Chicago man who berated woman over Puerto Rico shirt faces hate crime charge

Illinois prosecutors on Thursday said they had approved a felony hate crime charge against a Chicago man, Timothy Trybus, for berating a woman for wearing a Puerto Rican flag T-shirt in a park. In a viral video that captured the 62-year-old Trybus' verbal attack against the woman, he screamed at her and said she should not wear the shirt in the U.S. Cook County Forest Preserve police officer Patrick Connor, who stood by and did nothing to stop Trybus' tirade, resigned on Wednesday after facing intense criticism from local activists and the governor of Puerto Rico, which is a U.S. Caribbean territory. [Chicago Tribune]


DOJ to appeal Time Warner-AT&T merger

The Department of Justice said in a court document filed Thursday that it would appeal the approval of a massive merger between Time Warner and AT&T. The $85.4 billion deal was approved by a federal judge in June, despite the DOJ's protest at the time that the merger would make the TV industry "less competitive and less innovative." In approving the deal last month, U.S. District Court Judge Richard Leon determined that the government had failed to show that the merger would reduce competition in the TV market. The judge said that an appeal would be "fair game." AT&T General Counsel David McAtee said the appeal was surprising. "The Court's decision could hardly have been more thorough, fact-based, and well-reasoned," he said. [CNBC]


Serena Williams advances to Wimbledon final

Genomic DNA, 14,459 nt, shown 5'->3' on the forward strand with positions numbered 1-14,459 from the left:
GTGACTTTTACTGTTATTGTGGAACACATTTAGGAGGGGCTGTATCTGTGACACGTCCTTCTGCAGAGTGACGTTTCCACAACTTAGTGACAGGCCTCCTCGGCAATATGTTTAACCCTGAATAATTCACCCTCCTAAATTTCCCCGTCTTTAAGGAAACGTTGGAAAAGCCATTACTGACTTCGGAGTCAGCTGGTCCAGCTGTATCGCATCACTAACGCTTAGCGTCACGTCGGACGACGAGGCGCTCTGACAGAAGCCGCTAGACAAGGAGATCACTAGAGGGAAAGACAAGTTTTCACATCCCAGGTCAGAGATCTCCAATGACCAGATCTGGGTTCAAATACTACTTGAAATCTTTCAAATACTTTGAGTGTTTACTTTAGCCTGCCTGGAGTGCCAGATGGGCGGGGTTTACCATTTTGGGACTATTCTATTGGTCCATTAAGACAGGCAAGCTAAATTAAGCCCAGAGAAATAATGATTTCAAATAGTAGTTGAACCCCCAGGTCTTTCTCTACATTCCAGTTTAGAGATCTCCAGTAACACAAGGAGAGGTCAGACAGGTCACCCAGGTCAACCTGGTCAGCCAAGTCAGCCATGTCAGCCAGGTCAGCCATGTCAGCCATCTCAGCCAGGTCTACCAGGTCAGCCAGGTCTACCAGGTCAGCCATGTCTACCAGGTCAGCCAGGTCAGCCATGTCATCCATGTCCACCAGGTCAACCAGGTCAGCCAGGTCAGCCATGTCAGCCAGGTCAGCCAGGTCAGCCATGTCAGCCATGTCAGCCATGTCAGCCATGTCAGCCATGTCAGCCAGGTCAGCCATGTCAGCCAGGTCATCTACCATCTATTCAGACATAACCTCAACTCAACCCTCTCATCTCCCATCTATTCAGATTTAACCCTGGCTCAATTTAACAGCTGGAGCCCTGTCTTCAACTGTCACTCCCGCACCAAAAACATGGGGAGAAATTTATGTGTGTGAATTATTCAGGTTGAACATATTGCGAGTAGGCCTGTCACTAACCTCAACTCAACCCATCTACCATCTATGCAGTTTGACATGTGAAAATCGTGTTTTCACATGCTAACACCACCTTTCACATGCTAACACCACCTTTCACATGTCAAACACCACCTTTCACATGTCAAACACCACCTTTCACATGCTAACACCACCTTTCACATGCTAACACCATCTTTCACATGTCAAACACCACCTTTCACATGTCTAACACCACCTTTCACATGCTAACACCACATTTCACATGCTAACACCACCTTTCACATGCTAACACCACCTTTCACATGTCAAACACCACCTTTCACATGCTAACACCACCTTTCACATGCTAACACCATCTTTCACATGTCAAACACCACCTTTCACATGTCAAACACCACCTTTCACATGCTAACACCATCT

Serena Williams qualified for the Wimbledon final, beating No. 13 Julia Goerges of Germany 6-2, 6-4 in the semifinal on Thursday. Williams, a seven-time Wimbledon champion, was seeded 25th after taking nearly a year away from competition following the birth of her daughter. The tennis superstar conceded that she was surprised by her own dominance at Wimbledon this year after the health problems she had to deal with after giving birth in September. "This is not inevitable for me," she said. "I remember I couldn't even walk to my mailbox, so it's definitely not normal for me to be in a Wimbledon final." Williams will face No. 11 Angelique Kerber for the title Saturday in a rematch of the 2016 final, which Williams won. [ESPN]


Ohio officials drop charges against Stormy Daniels

Ohio authorities on Thursday dropped charges against adult film actress Stormy Daniels, whose real name is Stephanie Clifford, for allegedly touching three undercover detectives during her performance at an Ohio strip club. Daniels, who has been the focus of intense publicity surrounding her claim she had an affair with President Trump more than a decade ago, had faced three misdemeanor charges and posted $6,054 bail. Her attorney, Michael Avenatti, said she intended to plead not guilty, and that the charges were "politically motivated." Under a 2007 Ohio law, anyone who regularly works nude or seminude at a sexually-oriented business can't touch patrons. Columbus City Attorney Zach Klein said he reviewed the case and determined that Daniels committed no crime because she did not regularly work at the club, so the law didn't apply. [CNN]


Game of Thrones, Netflix dominate Emmy nominations

Game of Thrones led the Emmy nominations with 22, followed by Westworld and Saturday Night Live with 21 each. Hulu's The Handmaid's Tale had 20. Netflix racked up the most nominations of any content producer with 112, breaking HBO's 17-year streak at No. 1. Netflix had just 34 nominations three years ago. Its rise to the top was not unexpected, however, as it has been releasing new shows at a fast pace and will spend up to $8 billion on content this year, compared to HBO's $2.5 billion. The nominees were announced on Thursday and the 70th Primetime Emmy Awards will be held on Sept. 17 in Los Angeles. Game of Thrones will compete in the Best Drama Series category against The Handmaid's Tale, Stranger Things, The Americans, This Is Us, and Westworld. [The New York Times]